Paradoxes: not machine friendly

Since  missing values are actually quite common in the context of qtl analysis, where missing information is often imputed or estimated from an incomplete dataset, I have been discussing the best way to proceed with my mentors. We have decided to use the “NA” string literal by default, and leave it up to the software accessing our data to decide how to handle the missing data in a given domain. This is specified in the code which converts raw values to resources or literals:

The 1.1 version of the RDF standard also includes NaN as a valid numeric literal, so I am experimenting with this as a way of dealing with missing numeric values. Missing structure is a somewhat larger problem; in some situations, such as the d3 visualizations Karl Broman has created, it is sufficient to simply store all data as literal values under a single namespace. For example, consider this (made up) database of economic indicators by country; You could say a given data point has a country value of “America”, a GDP of $49,000 per capita, an infant mortality rate of 4 per thousand, and so on, storing everything as a literal value. This is fine if you’re just working with your own data, but what if you want to be able to find more information about this “America” concept? The great thing about Semantic Web tools is that you can easily query another SPARQL endpoint for triples with an object value of “America”. But this “America” is simply a raw string; you could just as well be receiving information about the band “America”, the entire continent of North, South, or Central America, or something else entirely. Furthermore, RDF does not allow literals as subjects in triples, so you wouldn’t be able to make any statements about “America”. This is particularly problematic for the Data Cube format for a number of reasons, not the least of which is the requirement that all dimensions must have an rdfs:range concept that specifies the set of possible values. The solution to this problem is in making “America” a resource, inside of a namespace. For example, if we were converting these data for the IMF, we could replace “America” (the string literal) with (a URI). We can now write statements about the resource, and ensure that there is no ambiguity between different Americas. This doesn’t quite get us all the way toward fully linked data, since it’s not clear yet how to specify that the “America” in the namespace is the same as the one in, say, the namespace (for that you will need to employ OWL, a more complex Semantic Web technology outside the scope of this post), but it at least allows us to create a valid representation of our data. In the context of a Data Cube dataset, this can be automated through the use of coded properties, supported by the skos vocabulary, an ontology developed for categorization and classification. Using skos, I define a “concept scheme” for each coded dimension, and a set of “hasTopConcept”  relations for each scheme.

Each concept gets its own resource, for which some rudimentary information is generated automatically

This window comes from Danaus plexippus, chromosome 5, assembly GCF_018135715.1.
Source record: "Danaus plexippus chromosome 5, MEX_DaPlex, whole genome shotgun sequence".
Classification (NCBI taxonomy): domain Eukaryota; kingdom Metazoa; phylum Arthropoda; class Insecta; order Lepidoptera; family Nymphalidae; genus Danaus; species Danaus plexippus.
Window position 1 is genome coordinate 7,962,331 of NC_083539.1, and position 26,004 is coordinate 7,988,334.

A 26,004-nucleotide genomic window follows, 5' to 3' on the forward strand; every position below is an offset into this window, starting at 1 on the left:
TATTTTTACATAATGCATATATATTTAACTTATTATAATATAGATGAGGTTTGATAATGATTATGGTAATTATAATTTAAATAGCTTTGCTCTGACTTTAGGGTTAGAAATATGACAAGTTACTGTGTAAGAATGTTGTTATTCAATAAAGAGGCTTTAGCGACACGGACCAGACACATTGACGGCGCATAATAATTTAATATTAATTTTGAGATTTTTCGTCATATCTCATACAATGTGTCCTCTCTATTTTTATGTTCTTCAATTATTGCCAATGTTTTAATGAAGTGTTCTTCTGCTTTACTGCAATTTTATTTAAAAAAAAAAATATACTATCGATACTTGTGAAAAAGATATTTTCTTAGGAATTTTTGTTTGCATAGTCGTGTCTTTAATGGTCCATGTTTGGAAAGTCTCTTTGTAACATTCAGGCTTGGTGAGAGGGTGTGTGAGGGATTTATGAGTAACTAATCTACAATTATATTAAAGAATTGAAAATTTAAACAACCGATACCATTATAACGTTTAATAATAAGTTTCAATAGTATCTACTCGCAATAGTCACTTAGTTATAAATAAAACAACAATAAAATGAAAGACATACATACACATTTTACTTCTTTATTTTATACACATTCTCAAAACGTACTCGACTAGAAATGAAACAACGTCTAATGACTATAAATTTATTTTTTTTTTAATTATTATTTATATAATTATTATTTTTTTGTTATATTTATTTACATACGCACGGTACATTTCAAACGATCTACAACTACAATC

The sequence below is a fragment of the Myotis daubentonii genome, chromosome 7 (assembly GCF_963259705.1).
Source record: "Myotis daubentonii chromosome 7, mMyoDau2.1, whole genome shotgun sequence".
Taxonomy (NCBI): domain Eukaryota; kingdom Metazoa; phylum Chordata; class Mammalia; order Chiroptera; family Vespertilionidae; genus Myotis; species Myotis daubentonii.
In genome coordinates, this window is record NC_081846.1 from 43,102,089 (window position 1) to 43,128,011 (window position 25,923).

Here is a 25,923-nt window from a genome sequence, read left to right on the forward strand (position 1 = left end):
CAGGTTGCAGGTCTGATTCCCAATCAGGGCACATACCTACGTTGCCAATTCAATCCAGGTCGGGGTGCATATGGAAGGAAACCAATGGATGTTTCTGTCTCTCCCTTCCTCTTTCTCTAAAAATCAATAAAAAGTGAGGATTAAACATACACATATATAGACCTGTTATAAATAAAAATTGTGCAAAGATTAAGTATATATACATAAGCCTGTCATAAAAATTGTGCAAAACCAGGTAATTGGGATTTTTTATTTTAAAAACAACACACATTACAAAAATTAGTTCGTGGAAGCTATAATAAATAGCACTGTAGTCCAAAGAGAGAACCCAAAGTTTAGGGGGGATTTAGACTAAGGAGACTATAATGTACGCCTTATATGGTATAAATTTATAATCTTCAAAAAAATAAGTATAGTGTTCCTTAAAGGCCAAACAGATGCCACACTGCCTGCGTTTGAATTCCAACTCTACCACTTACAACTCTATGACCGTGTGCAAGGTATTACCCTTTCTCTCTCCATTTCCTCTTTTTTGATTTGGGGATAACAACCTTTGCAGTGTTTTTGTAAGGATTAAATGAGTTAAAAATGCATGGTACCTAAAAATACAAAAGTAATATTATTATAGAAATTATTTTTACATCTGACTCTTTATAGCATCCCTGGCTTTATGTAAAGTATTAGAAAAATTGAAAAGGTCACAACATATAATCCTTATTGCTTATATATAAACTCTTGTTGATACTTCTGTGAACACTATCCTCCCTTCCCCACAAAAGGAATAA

Currently the generator only enumerates the concepts and creates the scheme, but these concepts provide a place to link concepts to other datasets and define their semantics. As an example, if the codes were generated for countries, you could tell the generator to link to the dbpedia entries for each country. Additionally, I plan to create a “No Data” code for each concept set, now that we’ve had a discussion about the way to handle such values.

To see how this all comes together, I’ll go through an example using one of the most popular data representation schemes around; the trusty old CSV.

CSV to Data Cube

Most are probably already familiar with this format, but even if you aren’t it’s about the simplest conceivable way of representing tabular data; each column is separated by commas, and each row by a new line. The first such row typically represents the labels for the columns. Although very little in the way of meaning is embedded in this representation, it can still be translated to a valid data cube representation, and more detailed semantics can be added through a combination of automated processing and user input.

The current CSV generator is fairly basic; you can provide it with an array of dimensions, coded dimensions, and measures using the options hash, point it at a file, and it will create Data Cube formatted output. There is only one extra option at the moment, which allows you to specify a column (by number) to use to generate labels for your output. See below for an example of how to use it.

Here is a simple file I’ve been using for my rspec tests (with spaces added for readability).

producer, pricerange, chunkiness, deliciousness
hormel,     low,        1,           1
newskies,  medium,      6,           9
whys,      nonexistant, 9001,        6

This can be fed into the generator using a call such as the following:

And that’s all there is to it! Any columns not specified as dimensions will be treated as measures, and if you provide no configuration information at all it will default to using the first column as the dimension. At the moment, all dimension properties for CSV files are assumed to be coded lists (as discussed above), but this will change as I add support for other dimension types and sdmx concepts. If you’d like to see what the output looks like, you can find an example gist on Github.